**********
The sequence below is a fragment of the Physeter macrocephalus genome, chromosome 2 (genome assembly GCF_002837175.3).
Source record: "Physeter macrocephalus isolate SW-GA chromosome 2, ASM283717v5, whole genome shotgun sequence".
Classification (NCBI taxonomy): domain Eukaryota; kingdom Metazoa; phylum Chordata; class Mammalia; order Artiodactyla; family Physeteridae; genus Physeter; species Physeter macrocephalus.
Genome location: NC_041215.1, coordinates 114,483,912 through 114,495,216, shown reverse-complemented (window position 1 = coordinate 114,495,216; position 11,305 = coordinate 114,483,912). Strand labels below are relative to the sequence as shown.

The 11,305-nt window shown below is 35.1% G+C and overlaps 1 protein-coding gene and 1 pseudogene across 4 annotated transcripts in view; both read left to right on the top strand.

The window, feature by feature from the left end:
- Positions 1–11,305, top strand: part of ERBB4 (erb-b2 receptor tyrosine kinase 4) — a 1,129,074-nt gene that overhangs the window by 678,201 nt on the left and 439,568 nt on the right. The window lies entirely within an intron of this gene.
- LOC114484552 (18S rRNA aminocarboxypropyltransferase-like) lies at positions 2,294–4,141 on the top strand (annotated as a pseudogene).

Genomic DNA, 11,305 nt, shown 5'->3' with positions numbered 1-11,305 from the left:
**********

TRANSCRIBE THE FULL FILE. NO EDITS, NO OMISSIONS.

The sequence below is a fragment of the Physeter macrocephalus genome, chromosome 2 (genome assembly GCF_002837175.3).
Source record: "Physeter macrocephalus isolate SW-GA chromosome 2, ASM283717v5, whole genome shotgun sequence".
Classification (NCBI taxonomy): domain Eukaryota; kingdom Metazoa; phylum Chordata; class Mammalia; order Artiodactyla; family Physeteridae; genus Physeter; species Physeter macrocephalus.
Genome location: NC_041215.1, coordinates 114,483,912 through 114,495,216, shown reverse-complemented (window position 1 = coordinate 114,495,216; position 11,305 = coordinate 114,483,912). Strand labels below are relative to the sequence as shown.

The 11,305-nt window shown below is 35.1% G+C and overlaps 1 protein-coding gene and 1 pseudogene across 4 annotated transcripts in view; both read left to right on the top strand.

The window, feature by feature from the left end:
- Positions 1–11,305, top strand: part of ERBB4 (erb-b2 receptor tyrosine kinase 4) — a 1,129,074-nt gene that overhangs the window by 678,201 nt on the left and 439,568 nt on the right. The window lies entirely within an intron of this gene.
- LOC114484552 (18S rRNA aminocarboxypropyltransferase-like) lies at positions 2,294–4,141 on the top strand (annotated as a pseudogene).

Genomic DNA, 11,305 nt, shown 5'->3' with positions numbered 1-11,305 from the left: